If the father was unable to pay the sum he had promised as a dowry to his daughter, the groom could not on that account postpone the marriage, but had either to marry or to divorce his bride. But if the promise was made by the bride herself and she was unable to fulfil it, the groom might let her "sit until her hair became gray"; that is, until she could pay the sum which she had promised (Ket. 109a). Insistence upon the payment of a dowry, however, was much decried by later authorities (Eben ha'Ezer, 2, 1).

There is also frequent mention of the custom of the groom's father contributing to the dowry (Ket. 102b); and at present the custom prevails, in all cases where a dowry is agreed upon, that the groom's father subscribes a proportional sum to the dowry, usually much less than that given by the bride's father. If the bridegroom died after betrothal, and, according to the Mosaic law, the bride became betrothed to his brother (see Levirate), her father need not pay to the latter the dowry promised to his brother (Ket. 66a).

In Marriage Contract.

The dowry that the woman brought to her husband, whether real estate, slaves, or movable property, was recorded in the marriage contract (Ketubah). Custom decided whether the sum mentioned in the marriage contract should be exactly the same as the dowry was really worth, or more or less. In some places the custom prevailed of recording an amount one-third or one-fifth more than the value of the actual dowry; in others, less than the value of the dowry (ib.; Ishut, xxiii. 11; Eben ha-'Ezer, 66, 11). This sum then became a claim upon the husband's property equally with the ketubah itself; so that when he died or divorced her, the woman could collect from his estate both the sum stipulated in the marriage contract and the value of her dowry. During the husband's life, however, the dowry belonged to him, and hemight derive all benefits from it. He might even sell it for the period of his lifetime. The laws governing the relation of the husband to the dowry vary with the manner in which the woman has acquired that property.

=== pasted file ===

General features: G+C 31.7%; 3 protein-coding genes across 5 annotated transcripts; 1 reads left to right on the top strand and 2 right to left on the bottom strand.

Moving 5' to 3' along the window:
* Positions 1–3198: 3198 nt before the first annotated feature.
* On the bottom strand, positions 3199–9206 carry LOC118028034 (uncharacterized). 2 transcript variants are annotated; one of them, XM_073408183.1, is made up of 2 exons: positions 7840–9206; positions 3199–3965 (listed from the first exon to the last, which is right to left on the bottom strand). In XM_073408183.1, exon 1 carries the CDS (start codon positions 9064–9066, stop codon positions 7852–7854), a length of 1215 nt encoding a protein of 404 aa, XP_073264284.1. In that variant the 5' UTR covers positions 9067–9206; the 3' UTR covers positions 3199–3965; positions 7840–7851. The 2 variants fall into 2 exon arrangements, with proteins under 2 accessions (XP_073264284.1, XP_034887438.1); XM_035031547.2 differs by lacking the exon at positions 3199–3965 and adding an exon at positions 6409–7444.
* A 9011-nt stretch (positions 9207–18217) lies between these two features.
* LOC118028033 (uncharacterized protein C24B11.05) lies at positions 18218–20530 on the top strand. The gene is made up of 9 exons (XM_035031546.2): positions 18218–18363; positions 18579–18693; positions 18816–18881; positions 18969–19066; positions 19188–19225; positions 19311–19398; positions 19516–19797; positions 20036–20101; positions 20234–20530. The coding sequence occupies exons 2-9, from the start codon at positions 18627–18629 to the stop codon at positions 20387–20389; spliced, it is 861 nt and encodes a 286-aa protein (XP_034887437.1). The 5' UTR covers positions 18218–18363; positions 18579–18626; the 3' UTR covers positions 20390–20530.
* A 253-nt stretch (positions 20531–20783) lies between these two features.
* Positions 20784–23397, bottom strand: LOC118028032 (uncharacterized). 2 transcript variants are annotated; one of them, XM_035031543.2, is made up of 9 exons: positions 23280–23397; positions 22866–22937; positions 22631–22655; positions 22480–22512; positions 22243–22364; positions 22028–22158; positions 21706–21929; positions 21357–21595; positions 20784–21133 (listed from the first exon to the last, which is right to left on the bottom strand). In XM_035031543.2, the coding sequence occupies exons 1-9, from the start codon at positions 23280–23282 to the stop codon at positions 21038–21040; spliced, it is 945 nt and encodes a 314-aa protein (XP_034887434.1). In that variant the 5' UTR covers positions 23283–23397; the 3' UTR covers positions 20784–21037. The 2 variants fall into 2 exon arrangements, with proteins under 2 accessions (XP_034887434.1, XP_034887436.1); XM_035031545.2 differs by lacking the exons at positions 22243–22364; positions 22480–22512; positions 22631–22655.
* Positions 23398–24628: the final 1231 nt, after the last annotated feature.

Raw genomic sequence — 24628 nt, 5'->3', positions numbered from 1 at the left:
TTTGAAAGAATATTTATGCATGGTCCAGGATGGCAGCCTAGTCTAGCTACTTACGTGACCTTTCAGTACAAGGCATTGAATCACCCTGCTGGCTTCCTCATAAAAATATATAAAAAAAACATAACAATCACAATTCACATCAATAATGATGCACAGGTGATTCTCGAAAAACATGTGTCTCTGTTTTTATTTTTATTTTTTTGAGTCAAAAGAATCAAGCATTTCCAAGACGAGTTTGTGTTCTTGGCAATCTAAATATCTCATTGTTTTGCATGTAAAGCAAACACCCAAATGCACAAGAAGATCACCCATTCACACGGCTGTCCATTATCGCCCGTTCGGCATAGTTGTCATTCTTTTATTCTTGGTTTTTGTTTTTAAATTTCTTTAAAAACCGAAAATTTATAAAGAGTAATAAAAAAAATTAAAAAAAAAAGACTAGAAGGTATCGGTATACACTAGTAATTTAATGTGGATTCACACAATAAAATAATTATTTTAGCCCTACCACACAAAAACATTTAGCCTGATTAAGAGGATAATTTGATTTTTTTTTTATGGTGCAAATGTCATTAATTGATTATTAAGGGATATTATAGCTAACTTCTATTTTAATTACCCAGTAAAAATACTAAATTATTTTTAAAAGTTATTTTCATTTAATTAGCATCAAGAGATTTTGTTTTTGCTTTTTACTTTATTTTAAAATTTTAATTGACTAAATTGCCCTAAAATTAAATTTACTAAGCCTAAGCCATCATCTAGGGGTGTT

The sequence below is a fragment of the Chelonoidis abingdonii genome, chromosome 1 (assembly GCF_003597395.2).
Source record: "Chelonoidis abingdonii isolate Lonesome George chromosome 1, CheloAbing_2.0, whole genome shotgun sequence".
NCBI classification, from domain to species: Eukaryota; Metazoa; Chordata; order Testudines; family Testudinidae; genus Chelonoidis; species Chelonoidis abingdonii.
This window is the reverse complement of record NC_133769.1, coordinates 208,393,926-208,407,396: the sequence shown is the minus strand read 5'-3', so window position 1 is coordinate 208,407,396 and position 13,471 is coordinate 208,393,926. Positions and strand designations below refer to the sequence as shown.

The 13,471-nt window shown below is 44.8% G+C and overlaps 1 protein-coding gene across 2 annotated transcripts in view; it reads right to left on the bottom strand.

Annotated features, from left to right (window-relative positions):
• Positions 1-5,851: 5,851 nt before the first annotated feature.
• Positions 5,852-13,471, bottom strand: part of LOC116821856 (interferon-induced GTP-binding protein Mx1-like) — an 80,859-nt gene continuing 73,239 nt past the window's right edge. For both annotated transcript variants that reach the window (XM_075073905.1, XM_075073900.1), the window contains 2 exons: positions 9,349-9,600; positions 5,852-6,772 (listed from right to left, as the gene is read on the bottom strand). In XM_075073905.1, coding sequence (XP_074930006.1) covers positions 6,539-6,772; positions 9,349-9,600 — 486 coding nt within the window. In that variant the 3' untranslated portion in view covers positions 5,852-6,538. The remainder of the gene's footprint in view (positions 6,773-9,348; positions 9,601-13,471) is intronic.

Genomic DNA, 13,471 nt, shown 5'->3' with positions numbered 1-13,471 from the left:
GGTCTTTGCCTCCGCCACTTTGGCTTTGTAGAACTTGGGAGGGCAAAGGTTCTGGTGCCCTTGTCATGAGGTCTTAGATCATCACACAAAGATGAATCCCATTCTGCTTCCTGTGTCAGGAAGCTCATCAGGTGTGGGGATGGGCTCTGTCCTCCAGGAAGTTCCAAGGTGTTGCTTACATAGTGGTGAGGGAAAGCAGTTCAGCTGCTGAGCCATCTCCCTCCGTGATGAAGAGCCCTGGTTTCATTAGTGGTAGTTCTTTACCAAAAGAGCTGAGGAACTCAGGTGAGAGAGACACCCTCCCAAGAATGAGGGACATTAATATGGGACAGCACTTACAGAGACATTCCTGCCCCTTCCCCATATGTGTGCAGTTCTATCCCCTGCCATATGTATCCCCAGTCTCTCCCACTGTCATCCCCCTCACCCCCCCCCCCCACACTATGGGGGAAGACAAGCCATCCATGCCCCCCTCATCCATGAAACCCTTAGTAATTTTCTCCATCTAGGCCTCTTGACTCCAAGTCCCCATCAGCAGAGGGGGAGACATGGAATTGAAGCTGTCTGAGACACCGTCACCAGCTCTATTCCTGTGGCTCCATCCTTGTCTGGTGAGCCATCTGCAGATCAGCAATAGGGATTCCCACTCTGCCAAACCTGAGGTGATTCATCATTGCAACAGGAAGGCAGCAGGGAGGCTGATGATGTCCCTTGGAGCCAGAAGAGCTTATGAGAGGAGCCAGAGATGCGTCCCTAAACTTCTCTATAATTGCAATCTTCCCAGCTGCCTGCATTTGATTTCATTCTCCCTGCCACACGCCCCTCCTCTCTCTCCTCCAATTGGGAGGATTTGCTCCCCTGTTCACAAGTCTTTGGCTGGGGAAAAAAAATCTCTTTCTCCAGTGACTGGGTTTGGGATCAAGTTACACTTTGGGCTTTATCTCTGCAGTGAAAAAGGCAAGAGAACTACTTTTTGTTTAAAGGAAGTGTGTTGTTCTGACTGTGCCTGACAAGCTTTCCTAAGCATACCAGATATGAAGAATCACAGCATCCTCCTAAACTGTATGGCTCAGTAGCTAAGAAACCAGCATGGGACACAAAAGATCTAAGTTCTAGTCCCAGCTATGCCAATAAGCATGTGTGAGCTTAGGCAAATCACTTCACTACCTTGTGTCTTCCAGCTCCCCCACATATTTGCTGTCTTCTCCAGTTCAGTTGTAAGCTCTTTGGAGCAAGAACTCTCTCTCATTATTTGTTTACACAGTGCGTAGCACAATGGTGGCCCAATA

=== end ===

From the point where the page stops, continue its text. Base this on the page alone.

Kinds of Property.

"Nikse ẓon barzel" (the property of iron sheep) is the name applied to the dowry given to the woman at marriage by her father or his heirs, and detailed in the marriage contract. All rents, fruits, and increments of this property belonged to the husband; and he became responsible for the principal in case of loss or damage. At his death, or in the case of divorce, the woman received the value of that property as estimated on her wedding-day. Like iron, it could not be destroyed or damaged, and like sheep, the husband might derive all profit (wool) from it.

"Nikse melug" (the property of plucking) is the term designating property which the woman obtained during her betrothal, by inheritance or by gift. The husband was entitled to all the fruits and profits thereof, although he was not held responsible for its loss or deterioration. He might "pluck" it (have the usufruct during his life), and need not answer for any damage that might occur to it.